I practiced my presentation a lot in advance. Having my script memorised helped me deliver the presentation confidently and within the time limit. Also, if you do research on your chosen topic and conduct further reading on each point in your presentation, you will show a keen commercial awareness and be able to give convincing answers.

Question topics asked on my presentation:

  • Commercial awareness on topics covered

  • Presentation preparation

  • Presentation structure

  • Sources of information and data

  • Assumptions I made about the client

  • Rationale behind my viewpoint

  • How I reached my conclusion and recommendations

The assessors were particularly interested in my point of view. However, as long as you prepare and practice, there are no right or wrong answers.

The best way to feel confident is to be prepared. For the competency interview, I wrote down a list of 20 popular questions I could have been asked and then rehearsed them aloud in a private room with my CV. I found this was a good way to cover many experiences in my life that I could use to answer the questions. Hearing yourself speak helps you refine your answers, and the more you rehearse and practice, the more confident you become at improvising. Only the assessors know what they will ask you, so it is important that you improvise from the rehearsed questions.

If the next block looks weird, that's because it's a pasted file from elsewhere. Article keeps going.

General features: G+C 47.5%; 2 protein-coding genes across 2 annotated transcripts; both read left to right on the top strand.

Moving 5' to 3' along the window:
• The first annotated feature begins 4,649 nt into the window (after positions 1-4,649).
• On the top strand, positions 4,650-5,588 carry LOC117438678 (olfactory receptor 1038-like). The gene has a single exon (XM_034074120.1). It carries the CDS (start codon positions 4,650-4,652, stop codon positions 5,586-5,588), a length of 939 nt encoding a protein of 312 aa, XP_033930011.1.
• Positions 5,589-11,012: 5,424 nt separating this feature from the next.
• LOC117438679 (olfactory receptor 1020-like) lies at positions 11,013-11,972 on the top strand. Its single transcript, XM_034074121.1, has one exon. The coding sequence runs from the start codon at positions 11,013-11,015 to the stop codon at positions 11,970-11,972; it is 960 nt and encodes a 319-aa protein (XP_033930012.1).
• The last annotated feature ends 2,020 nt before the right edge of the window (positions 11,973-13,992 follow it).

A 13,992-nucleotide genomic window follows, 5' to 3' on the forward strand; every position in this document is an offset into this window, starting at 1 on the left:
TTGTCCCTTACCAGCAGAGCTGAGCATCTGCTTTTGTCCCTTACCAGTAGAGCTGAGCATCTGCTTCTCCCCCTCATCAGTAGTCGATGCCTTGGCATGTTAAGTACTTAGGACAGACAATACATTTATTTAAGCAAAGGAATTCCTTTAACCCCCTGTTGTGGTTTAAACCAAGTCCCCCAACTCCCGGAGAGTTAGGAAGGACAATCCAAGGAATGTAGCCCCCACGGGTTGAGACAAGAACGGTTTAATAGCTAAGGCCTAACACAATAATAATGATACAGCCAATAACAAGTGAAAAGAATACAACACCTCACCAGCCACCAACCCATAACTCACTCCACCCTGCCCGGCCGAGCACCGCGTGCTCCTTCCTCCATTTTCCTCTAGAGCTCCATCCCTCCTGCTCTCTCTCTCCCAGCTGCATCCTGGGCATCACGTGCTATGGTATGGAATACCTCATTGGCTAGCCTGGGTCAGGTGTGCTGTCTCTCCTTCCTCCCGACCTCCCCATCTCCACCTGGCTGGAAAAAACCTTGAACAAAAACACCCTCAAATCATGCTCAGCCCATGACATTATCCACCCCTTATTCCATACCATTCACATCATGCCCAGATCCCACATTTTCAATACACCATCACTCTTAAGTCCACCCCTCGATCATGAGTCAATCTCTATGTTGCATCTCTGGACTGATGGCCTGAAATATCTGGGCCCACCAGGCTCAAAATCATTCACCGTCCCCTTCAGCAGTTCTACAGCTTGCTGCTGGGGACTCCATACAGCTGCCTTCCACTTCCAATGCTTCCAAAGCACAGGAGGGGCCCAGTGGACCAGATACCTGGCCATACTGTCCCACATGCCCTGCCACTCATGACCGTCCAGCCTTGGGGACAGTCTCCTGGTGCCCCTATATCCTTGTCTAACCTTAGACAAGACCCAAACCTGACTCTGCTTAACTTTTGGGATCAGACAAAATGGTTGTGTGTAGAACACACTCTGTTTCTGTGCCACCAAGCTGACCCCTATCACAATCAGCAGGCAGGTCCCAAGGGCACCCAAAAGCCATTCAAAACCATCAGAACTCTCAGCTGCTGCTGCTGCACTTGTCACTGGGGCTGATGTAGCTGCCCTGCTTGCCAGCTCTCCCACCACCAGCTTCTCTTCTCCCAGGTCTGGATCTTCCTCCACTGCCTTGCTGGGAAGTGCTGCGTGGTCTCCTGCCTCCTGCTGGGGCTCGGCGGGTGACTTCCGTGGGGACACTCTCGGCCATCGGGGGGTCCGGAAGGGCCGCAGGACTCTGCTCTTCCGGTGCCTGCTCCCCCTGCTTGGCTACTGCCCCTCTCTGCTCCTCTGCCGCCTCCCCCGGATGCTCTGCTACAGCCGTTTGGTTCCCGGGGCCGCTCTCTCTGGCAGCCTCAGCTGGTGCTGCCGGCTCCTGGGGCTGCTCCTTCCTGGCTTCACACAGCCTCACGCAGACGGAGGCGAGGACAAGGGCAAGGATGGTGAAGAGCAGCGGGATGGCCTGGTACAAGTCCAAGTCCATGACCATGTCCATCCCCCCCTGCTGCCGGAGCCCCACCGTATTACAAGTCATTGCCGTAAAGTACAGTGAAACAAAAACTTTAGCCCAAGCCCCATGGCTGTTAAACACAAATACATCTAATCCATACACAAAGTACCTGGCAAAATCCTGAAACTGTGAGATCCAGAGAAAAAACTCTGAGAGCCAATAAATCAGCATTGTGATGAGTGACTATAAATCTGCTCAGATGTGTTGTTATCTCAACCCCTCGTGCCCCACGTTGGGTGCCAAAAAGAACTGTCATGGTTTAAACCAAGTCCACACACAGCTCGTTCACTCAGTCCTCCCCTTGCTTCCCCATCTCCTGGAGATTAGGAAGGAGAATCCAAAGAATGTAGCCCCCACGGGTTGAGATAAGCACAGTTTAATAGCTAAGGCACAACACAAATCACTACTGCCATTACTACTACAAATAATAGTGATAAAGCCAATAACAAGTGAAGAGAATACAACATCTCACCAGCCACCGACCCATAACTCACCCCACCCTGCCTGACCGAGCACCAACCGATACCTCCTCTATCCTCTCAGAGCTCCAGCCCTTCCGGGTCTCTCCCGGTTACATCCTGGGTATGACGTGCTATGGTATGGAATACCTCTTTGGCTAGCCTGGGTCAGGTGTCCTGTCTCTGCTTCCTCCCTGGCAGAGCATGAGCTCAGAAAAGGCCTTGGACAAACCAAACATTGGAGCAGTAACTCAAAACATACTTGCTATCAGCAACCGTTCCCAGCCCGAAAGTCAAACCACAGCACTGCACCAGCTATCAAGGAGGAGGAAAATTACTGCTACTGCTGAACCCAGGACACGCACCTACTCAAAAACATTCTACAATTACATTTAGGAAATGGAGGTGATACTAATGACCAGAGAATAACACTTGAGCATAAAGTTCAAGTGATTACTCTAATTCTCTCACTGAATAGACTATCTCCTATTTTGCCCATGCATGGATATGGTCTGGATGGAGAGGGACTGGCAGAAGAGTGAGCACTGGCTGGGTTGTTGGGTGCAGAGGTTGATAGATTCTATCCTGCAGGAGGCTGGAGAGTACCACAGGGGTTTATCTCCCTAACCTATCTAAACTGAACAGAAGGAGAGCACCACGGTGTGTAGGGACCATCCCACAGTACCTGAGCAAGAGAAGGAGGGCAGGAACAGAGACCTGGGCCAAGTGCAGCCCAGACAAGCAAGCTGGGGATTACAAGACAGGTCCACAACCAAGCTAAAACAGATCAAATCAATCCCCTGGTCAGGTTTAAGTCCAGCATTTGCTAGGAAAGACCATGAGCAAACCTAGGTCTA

Common questions asked can be found online and if you dig deep enough there are likely to be lists of questions previously asked by the specific company you are applying to.

Always have questions ready at the end, to show enthusiasm and interest for the role and company.

Closing Talk

The closing talk consisted of 15 minutes during which we were informed about the next steps and had another opportunity to ask further questions. features articles that go into more detail about how to secure a job and prepare for interviews and presentations, including:

Good luck!

How can we help?

Stay tuned for our next blog post to help build a better you.

N.b. Nothing in this article constitutes legal, professional or financial advice.